As TIAA-CREF gathers for annual meeting in North Carolina, trustees should heed lessons of the civil rights movement

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Two years ago, just as TIAA-CREF’s Board of Trustees was due to hold its annual meeting in Charlotte, North Carolina, Archbishop Desmond Tutu called for the financial giant to divest from the Israeli Occupation.

The Nobel Peace Prize winner, and voice of conscience in the struggle for freedom and equality in South Africa, reminded the Trustees that South Africans would not have gained their freedom “without the solidarity of people around the world who adopted non-violent methods to pressure governments and corporations to end their support for the apartheid regime.”

The Trustees chose to ignore his call. Thankfully, others have not.

Over the past several years students across the country organized themselves to examine the impact of their colleges’ and universities’ investments and demand they end their financial support of companies profiting from the Israeli Occupation.

Corporations like Caterpillar and Hewlett-Packard provide products and services the Israeli government routinely uses to violate human rights and international law through the demolition of Palestinian homes and the targeting of specific ethnic groups for surveillance.

Here in North Carolina, we know that student leadership on issues of human and civil rights can change the world. Every day I pass by the Woolworth’s on Elm Street in Greensboro where the sit-in movement began on February 1, 1960. What started with students demanding they be served a cup of coffee helped lead to the passage of the Civil Rights Act, desegregating public spaces across the country.

And yet today, TIAA-CREF supports that same kind of racism through its investment in Veolia Environment, a company directly connected with the operation of segregated buses in the Occupied West Bank.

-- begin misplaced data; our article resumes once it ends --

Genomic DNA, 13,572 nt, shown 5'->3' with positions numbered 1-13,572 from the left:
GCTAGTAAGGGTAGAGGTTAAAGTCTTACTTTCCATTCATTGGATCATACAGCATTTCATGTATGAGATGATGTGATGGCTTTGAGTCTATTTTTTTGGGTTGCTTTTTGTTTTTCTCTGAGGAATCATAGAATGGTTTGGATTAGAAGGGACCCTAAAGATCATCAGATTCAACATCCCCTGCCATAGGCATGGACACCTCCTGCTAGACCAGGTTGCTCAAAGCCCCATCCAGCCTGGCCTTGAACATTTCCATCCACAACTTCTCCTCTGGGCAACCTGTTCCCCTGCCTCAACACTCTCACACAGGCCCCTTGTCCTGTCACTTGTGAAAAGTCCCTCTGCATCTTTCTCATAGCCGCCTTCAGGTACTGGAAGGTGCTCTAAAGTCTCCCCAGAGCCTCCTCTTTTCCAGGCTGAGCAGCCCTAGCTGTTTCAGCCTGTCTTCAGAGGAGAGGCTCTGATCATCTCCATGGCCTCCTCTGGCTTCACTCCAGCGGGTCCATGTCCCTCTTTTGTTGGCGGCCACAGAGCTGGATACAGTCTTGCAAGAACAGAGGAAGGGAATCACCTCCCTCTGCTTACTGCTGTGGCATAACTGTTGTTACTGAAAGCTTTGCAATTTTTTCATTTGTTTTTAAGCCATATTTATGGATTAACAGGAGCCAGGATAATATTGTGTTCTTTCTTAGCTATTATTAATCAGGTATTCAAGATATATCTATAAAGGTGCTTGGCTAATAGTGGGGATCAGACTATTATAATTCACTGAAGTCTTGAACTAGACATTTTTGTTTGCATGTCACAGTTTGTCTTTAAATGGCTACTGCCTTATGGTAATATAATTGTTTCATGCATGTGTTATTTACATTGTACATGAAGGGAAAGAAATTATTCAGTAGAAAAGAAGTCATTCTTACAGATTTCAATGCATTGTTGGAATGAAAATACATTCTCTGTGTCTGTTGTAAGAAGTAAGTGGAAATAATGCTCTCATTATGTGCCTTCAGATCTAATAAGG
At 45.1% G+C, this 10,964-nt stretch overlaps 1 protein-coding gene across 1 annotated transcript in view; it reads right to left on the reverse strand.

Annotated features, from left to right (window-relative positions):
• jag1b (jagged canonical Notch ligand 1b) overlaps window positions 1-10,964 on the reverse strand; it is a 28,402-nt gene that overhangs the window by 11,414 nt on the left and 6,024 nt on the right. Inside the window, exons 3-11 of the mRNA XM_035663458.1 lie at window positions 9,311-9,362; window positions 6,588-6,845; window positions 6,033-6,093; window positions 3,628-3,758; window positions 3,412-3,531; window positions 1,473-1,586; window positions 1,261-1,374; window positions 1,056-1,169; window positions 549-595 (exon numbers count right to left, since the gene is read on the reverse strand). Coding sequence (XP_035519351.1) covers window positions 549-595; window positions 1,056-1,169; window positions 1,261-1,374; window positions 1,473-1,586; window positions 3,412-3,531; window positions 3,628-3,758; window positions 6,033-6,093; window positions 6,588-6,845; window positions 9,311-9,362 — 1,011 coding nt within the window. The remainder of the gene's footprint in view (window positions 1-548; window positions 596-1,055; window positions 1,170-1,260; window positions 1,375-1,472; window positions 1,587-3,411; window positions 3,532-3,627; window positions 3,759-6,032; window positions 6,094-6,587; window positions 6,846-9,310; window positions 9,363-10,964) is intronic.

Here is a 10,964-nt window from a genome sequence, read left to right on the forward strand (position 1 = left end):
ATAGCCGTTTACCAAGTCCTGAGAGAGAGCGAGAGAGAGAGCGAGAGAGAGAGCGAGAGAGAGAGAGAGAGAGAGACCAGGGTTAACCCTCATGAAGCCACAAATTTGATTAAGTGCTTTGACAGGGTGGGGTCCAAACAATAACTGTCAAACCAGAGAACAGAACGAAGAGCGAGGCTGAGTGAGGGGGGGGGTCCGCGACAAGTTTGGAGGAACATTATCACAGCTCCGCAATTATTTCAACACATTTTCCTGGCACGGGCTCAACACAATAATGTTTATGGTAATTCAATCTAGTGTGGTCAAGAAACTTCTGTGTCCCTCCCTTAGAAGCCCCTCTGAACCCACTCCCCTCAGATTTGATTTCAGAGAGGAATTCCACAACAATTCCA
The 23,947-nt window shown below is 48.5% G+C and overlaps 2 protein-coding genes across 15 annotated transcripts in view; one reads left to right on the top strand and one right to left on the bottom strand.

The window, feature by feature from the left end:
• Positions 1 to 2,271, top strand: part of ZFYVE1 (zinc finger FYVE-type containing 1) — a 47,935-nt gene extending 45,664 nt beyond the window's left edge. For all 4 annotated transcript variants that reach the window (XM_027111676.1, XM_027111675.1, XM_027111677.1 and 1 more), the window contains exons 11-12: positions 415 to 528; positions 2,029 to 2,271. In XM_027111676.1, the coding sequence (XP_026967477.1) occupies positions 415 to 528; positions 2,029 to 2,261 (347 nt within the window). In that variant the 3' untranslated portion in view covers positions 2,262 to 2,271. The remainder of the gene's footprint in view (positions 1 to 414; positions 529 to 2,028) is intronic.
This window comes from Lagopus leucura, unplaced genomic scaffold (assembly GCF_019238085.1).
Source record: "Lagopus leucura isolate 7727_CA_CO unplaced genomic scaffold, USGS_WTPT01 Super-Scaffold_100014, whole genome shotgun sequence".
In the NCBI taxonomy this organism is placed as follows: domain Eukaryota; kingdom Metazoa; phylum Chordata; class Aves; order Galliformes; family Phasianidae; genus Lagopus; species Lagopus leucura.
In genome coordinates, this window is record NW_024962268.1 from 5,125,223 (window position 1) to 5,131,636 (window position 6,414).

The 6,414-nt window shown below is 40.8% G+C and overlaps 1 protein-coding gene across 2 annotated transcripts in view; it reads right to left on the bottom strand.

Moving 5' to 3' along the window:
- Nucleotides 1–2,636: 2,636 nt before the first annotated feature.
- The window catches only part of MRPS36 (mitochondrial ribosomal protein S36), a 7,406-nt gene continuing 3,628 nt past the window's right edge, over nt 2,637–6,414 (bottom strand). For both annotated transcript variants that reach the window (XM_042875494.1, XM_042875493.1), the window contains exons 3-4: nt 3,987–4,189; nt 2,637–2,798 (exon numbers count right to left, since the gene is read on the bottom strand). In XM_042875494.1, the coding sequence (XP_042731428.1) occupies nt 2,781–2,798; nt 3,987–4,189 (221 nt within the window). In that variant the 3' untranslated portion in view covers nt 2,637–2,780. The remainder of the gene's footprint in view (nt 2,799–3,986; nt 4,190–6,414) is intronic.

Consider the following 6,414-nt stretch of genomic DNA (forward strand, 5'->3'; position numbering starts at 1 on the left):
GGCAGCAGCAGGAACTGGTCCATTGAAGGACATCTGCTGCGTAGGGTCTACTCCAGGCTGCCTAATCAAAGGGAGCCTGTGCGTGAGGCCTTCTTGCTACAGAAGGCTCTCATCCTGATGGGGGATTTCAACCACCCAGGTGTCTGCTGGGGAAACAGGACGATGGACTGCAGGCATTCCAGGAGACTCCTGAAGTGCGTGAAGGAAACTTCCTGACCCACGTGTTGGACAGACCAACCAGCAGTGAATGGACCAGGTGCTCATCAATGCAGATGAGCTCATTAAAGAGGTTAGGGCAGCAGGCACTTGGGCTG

Archbishop Tutu told the Trustees he was not without hope, and neither am I.

The divestment campaigns growing on college campuses, in religious institutions, and in communities across the country are working, non-violently, and will continue to pressure organizations like TIAA-CREF to end their support of Israel’s occupation.

Last year, TIAA-CREF sold the shares of Caterpillar stock held in its Social Choice accounts.

I recently learned TIAA-CREF dropped its investment in SodaStream, a company producing water carbonation devices at a factory in an illegal Israeli settlement in the Occupied West Bank.

The Trustees may deny a connection between these actions and the suffering of Palestinians living under occupation, but it is a fact that companies doing business with today’s apartheid nation, Israel, are finding themselves the targets of stronger boycott and divestment campaigns.

Today, for the second time, I will join others at the shareholder meeting in Charlotte to demand that TIAA-CREF stop profiting off the human rights violations the Israeli government inflicts on Palestinians each and every day. TIAA-CREF should fully drop its investments in Caterpillar, Hewlett-Packard, Veolia, and other companies complicit in the Occupation.

The TIAA-CREF Trustees should pay close attention to the history of the sit-in movement here in North Carolina. So long as they continue to profit off Israel’s violations of Palestinians’ human and civil rights, we’re just getting settled in.

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Zionism may win a few more of these votes but only because of compromise based around ‘give them a chance’. And Zionism won’t do anything in the meantime. It’s all bad faith. Not even remotely interested in justice. Very hard for ordinary people to understand. Or support.